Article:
Press release:

Congressman Chris Collins (NY-27) today announced $785,000 in federal funding for the Town of Bethany. This $785,000 was awarded through the United States Department of Agriculture’s (USDA) Water and Waste Disposable Loans and Grants Program. The Water and Waste Disposal Loan and Grant Program provide funding for clean and reliable drinking water systems, sanitary sewage disposal, sanitary waste disposal, and stormwater drainage to households and businesses in eligible rural areas.

“The USDA’s Water and Waste Disposable Loan and Grant Program is a prudent use of federal funding that helps rural communities here in Western New York provide reliable access to clean water for its residents,” said Congressman Chris Collins. “Constructing Water District #2 has been a top priority for the Town, so this funding is certainly welcome news for Bethany residents.

"I was glad to work with Supervisor Hyde to secure this critical USDA funding that will undoubtedly improve the quality of life both in Bethany and in Genesee County.”

The Town of Bethany has been awarded a USDA Rural Development loan of $785,000, which will be used to address health code issues associated with a number of the Town’s water wells. In addition, the Town of Bethany intends to create Water District #2, a project that is estimated to cost $1,354,000, which will extend public water service to 40 residential and one other user in the Town who currently do not have access to safe potable water.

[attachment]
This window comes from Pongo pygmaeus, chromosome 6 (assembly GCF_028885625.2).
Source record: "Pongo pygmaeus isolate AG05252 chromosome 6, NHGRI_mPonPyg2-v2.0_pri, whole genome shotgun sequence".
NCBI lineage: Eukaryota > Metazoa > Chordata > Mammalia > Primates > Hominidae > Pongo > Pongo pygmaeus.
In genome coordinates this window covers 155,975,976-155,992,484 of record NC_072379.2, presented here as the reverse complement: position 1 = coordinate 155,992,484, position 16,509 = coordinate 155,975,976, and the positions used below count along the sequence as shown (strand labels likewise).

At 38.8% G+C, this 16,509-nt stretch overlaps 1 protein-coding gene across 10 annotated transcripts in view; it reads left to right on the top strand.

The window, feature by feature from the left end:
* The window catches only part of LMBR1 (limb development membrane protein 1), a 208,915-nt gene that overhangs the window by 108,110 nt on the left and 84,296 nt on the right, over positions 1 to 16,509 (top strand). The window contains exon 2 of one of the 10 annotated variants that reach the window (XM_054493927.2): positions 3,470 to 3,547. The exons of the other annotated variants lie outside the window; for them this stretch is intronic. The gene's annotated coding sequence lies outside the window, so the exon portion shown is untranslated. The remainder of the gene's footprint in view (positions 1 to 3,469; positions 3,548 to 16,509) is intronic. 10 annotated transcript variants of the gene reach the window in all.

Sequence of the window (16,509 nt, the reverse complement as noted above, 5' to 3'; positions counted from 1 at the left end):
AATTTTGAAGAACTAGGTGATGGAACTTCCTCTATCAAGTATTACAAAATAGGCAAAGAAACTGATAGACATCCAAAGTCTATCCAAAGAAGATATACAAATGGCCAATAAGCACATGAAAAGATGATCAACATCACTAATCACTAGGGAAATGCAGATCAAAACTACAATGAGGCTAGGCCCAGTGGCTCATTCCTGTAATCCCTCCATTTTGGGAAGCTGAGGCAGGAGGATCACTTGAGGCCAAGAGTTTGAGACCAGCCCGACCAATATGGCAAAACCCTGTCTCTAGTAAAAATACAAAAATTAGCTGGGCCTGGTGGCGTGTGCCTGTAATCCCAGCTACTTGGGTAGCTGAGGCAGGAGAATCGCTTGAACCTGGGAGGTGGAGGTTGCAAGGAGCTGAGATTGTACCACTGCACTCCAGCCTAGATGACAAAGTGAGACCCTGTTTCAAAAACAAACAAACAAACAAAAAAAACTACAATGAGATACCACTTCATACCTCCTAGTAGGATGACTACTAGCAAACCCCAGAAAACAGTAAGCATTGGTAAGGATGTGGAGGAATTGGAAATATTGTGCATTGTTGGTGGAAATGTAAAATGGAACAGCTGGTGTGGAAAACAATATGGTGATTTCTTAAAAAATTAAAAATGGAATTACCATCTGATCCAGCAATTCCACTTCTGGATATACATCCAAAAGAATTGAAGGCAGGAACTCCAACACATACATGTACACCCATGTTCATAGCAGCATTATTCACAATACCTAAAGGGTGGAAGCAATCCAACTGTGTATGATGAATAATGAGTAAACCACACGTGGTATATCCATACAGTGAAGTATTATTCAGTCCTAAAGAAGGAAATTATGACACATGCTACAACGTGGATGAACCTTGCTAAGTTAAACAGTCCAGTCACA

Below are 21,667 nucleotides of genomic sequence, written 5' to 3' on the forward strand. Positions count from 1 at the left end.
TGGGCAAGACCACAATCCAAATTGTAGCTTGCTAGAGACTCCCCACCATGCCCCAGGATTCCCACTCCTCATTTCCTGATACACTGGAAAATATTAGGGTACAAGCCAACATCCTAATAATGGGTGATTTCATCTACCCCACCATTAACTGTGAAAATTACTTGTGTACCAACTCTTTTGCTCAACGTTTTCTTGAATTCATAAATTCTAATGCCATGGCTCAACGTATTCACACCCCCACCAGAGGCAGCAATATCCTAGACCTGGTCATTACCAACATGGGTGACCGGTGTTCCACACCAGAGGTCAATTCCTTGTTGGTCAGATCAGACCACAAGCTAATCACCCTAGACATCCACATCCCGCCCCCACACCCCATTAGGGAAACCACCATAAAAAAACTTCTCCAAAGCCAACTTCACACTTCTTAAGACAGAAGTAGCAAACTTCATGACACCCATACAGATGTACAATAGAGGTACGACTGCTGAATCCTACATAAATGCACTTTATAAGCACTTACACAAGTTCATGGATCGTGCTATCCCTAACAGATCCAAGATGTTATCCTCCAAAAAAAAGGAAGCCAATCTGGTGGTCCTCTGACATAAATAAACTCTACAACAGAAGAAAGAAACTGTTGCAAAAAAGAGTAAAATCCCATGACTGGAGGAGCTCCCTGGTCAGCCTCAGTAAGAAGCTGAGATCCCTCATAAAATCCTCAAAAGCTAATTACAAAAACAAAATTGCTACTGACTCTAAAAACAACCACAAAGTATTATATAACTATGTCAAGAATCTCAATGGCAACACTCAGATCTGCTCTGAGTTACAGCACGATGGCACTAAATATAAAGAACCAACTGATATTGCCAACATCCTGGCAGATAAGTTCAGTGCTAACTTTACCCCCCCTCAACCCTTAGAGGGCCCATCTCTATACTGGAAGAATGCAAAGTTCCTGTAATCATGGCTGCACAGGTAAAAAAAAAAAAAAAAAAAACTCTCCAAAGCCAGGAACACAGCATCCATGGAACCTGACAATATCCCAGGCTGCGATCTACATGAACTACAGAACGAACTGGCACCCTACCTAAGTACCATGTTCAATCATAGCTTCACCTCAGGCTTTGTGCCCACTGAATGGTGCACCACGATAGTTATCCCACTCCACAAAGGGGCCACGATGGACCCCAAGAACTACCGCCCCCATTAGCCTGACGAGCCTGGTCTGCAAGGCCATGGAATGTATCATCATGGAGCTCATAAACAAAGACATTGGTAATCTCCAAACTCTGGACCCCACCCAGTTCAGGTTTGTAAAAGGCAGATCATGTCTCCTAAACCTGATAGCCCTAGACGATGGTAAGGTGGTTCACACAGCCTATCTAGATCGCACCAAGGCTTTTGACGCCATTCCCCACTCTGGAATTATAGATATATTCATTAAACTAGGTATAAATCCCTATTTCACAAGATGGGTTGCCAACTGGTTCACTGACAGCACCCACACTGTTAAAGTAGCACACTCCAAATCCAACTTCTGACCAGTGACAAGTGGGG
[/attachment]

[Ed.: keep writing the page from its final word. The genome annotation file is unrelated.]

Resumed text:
“First and foremost I want to thank Congressman Collins for his support of this critical USDA program,” said Carl Hyde, J.R., Bethany town supervisor. “Because of this funding, residents of Bethany will now have access to clean drinking water and I am glad to know Congressman Collins supports keeping the Water and Waste Disposal Loan and Grant program intact.”

To learn more about the Water and Waste Disposal Loan and Grant Program, including eligibility requirements, please click here.

September 27, 2017 - 4:28pm
posted by Howard B. Owens in chris collins, NY-27.

Press release:

Congressman Chris Collins (NY-27) released the following statement in support of the U.S. House of Representatives Republican framework on tax reform that was released today:

“Updating our nation’s tax code will be one of the most important accomplishments we will see under President Trump. The House Republican framework is what will truly make America Great Again by making our country more competitive around the world and allowing families to keep more of what they earn.